Advertisement

Diabetes Forecast

The Healthy Living Magazine

Making Breakfast the Biggest Meal May Help Control Glucose All Day

What to Know

Even if you keep control of your blood glucose over time, spikes that occur after meals can raise your risk of heart and blood vessel disease and other complications. Eating the right foods is crucial to staying healthy, but the time of day you eat also plays a big role in these risk factors. An evening meal, for example, causes greater and longer lasting spikes than the same meal eaten earlier in the day. Researchers wanted to know if two different diets that provided the same calories but at different times of the day would affect glucose levels differently.

The Study

Eighteen adults with type 2 diabetes, divided into two groups, participated in the week-long study. Group one ate a 704 calorie breakfast (high) and a 205 calorie dinner (low). Group two ate the opposite. Both groups ate the same lunch (603 calories). Their glucose levels and the levels of hormones and enzymes that affect how the body processes food (insulin, C-peptide, and glucagon-like peptide-1 [GLP- 1]) were measured and compared.

The Results

Group one, who ate a higher calorie breakfast and a lower calorie dinner, had lower glucose levels and higher levels of insulin, C-peptide, and GLP-1 than group two. These levels remained steady both after the meals and throughout the day. Although both groups ate the same lunch, group one had lower glucose and higher insulin after lunch than group two. Overall, group one’s post-meal glucose spikes were less pronounced and dropped sooner than the spikes reported in group two.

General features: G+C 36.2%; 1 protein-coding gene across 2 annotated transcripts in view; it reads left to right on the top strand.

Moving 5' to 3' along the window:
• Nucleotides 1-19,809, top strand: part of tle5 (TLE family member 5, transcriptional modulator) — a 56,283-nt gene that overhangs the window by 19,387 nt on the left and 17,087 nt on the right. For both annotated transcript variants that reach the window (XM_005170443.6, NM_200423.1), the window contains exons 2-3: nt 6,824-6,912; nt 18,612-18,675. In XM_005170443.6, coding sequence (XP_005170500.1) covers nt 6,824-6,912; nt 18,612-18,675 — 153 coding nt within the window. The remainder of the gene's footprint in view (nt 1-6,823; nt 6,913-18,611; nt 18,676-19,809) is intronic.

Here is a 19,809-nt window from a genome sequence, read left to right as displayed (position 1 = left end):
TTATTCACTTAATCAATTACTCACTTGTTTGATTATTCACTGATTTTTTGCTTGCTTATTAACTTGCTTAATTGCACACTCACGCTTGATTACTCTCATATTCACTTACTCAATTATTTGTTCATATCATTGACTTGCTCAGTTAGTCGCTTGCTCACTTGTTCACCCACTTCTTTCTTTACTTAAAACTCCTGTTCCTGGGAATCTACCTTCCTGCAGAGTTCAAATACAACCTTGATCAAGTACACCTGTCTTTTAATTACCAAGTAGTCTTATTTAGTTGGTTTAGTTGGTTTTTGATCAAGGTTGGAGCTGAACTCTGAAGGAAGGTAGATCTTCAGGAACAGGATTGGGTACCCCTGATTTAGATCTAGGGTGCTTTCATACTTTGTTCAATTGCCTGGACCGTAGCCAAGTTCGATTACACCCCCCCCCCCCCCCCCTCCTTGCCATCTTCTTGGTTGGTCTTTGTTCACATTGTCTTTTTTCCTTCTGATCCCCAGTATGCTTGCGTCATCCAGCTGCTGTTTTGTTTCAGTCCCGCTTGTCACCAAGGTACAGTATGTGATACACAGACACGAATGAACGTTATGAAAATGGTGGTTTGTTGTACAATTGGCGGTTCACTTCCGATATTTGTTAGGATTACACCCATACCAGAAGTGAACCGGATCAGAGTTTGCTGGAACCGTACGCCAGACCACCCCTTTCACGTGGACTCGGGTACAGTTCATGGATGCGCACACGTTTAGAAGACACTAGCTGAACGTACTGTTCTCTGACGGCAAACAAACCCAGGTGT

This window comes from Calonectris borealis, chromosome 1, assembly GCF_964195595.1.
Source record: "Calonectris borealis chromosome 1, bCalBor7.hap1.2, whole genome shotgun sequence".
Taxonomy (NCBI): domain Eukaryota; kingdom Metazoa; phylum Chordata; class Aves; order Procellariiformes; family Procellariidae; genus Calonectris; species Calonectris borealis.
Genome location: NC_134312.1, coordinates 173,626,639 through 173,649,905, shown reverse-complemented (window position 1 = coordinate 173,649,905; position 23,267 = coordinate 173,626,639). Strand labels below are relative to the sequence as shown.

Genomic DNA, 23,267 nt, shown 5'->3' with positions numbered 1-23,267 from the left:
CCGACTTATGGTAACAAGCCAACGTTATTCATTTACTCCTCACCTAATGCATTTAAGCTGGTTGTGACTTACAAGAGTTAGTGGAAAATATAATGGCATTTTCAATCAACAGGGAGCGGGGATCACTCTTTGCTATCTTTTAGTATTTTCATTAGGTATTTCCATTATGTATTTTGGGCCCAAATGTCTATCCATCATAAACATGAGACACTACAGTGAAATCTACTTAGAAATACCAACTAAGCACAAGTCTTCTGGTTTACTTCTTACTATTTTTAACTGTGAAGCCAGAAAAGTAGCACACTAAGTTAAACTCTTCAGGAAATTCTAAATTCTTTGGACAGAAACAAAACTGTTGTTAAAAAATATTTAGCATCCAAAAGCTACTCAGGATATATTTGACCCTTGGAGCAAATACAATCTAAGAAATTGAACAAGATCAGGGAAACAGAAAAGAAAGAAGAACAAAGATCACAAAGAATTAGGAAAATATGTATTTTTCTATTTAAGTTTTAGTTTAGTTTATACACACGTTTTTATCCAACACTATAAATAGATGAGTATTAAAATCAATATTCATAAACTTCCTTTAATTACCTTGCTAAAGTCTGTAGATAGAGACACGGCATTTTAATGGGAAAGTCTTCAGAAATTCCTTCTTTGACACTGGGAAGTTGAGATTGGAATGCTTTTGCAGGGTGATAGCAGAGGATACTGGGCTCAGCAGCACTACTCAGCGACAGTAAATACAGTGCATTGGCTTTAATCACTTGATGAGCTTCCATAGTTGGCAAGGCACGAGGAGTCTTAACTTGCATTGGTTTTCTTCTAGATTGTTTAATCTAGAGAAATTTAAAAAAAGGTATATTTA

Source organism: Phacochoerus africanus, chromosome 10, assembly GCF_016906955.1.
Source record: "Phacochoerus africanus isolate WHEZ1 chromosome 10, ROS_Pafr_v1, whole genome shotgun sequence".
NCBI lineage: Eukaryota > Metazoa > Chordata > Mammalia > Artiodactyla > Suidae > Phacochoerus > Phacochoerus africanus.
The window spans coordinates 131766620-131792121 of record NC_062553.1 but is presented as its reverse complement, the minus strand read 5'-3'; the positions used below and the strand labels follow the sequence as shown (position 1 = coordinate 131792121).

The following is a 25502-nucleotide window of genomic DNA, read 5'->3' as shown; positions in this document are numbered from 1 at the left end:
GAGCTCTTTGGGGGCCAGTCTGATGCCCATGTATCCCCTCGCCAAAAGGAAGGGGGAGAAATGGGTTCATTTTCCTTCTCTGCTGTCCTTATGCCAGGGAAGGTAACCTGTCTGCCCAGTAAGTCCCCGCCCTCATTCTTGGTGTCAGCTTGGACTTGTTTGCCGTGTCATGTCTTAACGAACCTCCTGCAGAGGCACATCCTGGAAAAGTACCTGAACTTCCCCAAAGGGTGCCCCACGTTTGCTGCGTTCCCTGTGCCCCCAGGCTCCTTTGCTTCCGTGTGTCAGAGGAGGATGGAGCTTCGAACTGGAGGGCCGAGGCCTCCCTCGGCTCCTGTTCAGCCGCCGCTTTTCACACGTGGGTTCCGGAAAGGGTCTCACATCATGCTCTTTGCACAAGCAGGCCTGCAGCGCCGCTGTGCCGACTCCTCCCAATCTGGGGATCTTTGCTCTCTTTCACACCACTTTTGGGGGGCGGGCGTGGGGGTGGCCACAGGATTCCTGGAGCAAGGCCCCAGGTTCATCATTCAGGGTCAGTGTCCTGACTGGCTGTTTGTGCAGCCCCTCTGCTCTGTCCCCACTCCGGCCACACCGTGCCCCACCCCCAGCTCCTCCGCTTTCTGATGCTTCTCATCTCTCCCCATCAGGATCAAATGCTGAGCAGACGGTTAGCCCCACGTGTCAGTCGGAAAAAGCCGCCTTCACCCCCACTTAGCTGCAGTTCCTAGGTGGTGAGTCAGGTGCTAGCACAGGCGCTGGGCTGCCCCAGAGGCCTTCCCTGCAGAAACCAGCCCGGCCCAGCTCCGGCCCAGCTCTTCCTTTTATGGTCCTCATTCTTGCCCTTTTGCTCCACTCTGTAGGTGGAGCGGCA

Takeaways

If you make breakfast the day’s largest meal and dinner the smallest, you may be better able to control your glucose levels and avoid dangerous post-meal glucose spikes. Over time, this eating plan could lower your A1C (average glucose level over two to three months) and your risk of heart and blood vessel disease and other complications of type 2 diabetes. More study is needed, though, to compare the types of food eaten at each time of day in addition to calorie count.

High-energy breakfast with low-energy dinner decreases overall daily hyperglycaemia in type 2 diabetic patients: a randomised clinical trial, by Jakubowicz and colleagues. Diabetologia 2015;58:912 https://doi.org/10.1007/s00125-015-3524-9

The information on this screen does not take the place of care from your doctor or other health care provider. If you have general questions about diabetes or diabetes-related research, e-mail askada@diabetes.org or call 1-800-DIABETES (800-342-2382).

 
Advertisement

Get Free Health Tips

Register for free recipes, news you can use, and simple health tips – delivered right to your inbox.

Advertisement